Title

Can CRISPR Improve the Protein Secretion of Pichia pastoris

Poster Number

13A

Lead Author Major

Pre-Dentistry

Lead Author Status

Sophomore

Second Author Major

Pre-Dentistry

Second Author Status

Sophomore

Format

Poster Presentation

Faculty Mentor Name

Geoff Lin-Cereghino

Faculty Mentor Email

glincere@pacific.edu

Faculty Mentor Department

Biological Sciences

Abstract/Artist Statement

Pichia pastoris is a methylotrophic yeast that is widely used for protein expression, such as vaccines, anti-cancer proteins, and rheumatoid arthritis treatment proteins. Previously, the lab isolated a mutant strain called bgs13. It was assumed that the strain was a knockout; however, it was not. In this mutant, the bgs13 gene sequence was changed, and a modified protein was still being made that had kinase activity. The mutant had a lower than normal kinase activity and was a super secretor, meaning it was able to secrete increased levels of beta-galactosidase and other proteins.

Our goal is to make a true knockout of bgs13 and observe its effect on the secretion levels of reporter proteins. We have attempted to abolish kinase activity by making a knockout with CRISPR (Clustered Regularly Interspaced Short Palindromic Repeats), which targets the bgs13 gene in our studies. Having performed CRISPR, we are using colony PCR and sequence analysis to confirm that we have a strain in which the bgs13 sequence is edited to create an actual knockout. If we cannot isolate such a knockout strain, this would suggest that the bgs13 gene is necessary for survival. Thus, by searching for true knockouts of bgs13 with these methods, our results will help us figure out whether the bgs13 gene is essential for survival or can be knocked out to provide high levels of secretion.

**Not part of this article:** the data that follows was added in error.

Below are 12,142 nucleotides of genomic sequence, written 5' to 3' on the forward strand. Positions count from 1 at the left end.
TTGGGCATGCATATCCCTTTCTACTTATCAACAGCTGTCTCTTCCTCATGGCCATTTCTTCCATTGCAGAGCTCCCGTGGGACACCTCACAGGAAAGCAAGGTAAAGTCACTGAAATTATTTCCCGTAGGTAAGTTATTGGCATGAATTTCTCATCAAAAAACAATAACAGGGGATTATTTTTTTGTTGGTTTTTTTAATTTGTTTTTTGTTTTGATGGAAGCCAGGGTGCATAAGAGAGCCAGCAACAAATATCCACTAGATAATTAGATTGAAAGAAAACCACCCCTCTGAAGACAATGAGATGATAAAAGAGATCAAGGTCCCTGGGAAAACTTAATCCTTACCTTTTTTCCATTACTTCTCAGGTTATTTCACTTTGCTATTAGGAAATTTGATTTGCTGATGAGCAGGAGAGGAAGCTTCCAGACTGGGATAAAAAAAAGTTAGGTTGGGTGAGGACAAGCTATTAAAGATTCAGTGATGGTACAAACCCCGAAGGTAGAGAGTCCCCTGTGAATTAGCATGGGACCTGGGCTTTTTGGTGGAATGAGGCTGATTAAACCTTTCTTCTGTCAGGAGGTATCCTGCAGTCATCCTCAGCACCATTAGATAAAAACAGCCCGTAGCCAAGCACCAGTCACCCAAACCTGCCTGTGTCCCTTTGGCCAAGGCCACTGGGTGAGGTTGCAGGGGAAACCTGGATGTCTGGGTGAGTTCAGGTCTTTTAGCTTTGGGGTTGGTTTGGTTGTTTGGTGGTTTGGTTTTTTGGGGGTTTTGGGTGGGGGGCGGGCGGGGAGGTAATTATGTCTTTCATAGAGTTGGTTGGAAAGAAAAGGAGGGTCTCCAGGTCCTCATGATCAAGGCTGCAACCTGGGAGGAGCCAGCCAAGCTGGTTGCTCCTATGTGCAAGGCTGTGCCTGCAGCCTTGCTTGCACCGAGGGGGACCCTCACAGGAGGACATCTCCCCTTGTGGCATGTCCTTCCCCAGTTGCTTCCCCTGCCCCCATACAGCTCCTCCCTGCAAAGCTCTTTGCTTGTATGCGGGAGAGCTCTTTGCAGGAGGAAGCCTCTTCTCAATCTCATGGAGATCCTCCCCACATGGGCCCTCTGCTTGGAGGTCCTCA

Location

DeRosa University Center Ballroom

Start Date

27-4-2018 10:00 AM

End Date

27-4-2018 12:00 PM

This document is currently not available here.

Share

COinS
 
Apr 27th, 10:00 AM Apr 27th, 12:00 PM

Can CRISPR Improve the Protein Secretion of Pichia pastoris

DeRosa University Center Ballroom

Pichia pastoris is a methylotrophic yeast that is widely used for protein expression, such as vaccines, anti-cancer proteins, and rheumatoid arthritis treatment proteins. Previously, the lab isolated a mutant strain called bgs13. It was assumed that the strain was a knockout; however, it was not. In this mutant, the bgs13 gene sequence was changed, and a modified protein was still being made that had kinase activity. The mutant had a lower than normal kinase activity and was a super secretor, meaning it was able to secrete increased levels of beta-galactosidase and other proteins.

Our goal is to make a true knockout of bgs13 and observe its effect on the secretion levels of reporter proteins. We have attempted to abolish kinase activity by making a knockout with CRISPR (Clustered Regularly Interspaced Short Palindromic Repeats), which targets the bgs13 gene in our studies. Having performed CRISPR, we are using colony PCR and sequence analysis to confirm that we have a strain in which the bgs13 sequence is edited to create an actual knockout. If we cannot isolate such a knockout strain, this would suggest that the bgs13 gene is necessary for survival. Thus, by searching for true knockouts of bgs13 with these methods, our results will help us figure out whether the bgs13 gene is essential for survival or can be knocked out to provide high levels of secretion.